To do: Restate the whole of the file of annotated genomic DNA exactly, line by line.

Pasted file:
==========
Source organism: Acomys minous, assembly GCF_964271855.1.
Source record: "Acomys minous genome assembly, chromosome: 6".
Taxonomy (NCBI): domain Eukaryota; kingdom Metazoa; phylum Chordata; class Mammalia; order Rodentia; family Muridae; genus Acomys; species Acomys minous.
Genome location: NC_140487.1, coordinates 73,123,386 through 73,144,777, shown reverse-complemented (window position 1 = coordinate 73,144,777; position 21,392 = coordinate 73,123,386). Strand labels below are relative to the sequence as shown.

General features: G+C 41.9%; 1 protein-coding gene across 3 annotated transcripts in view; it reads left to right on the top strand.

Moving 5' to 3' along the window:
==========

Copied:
Source organism: Acomys minous, assembly GCF_964271855.1.
Source record: "Acomys minous genome assembly, chromosome: 6".
Taxonomy (NCBI): domain Eukaryota; kingdom Metazoa; phylum Chordata; class Mammalia; order Rodentia; family Muridae; genus Acomys; species Acomys minous.
Genome location: NC_140487.1, coordinates 73,123,386 through 73,144,777, shown reverse-complemented (window position 1 = coordinate 73,144,777; position 21,392 = coordinate 73,123,386). Strand labels below are relative to the sequence as shown.

General features: G+C 41.9%; 1 protein-coding gene across 3 annotated transcripts in view; it reads left to right on the top strand.

Moving 5' to 3' along the window: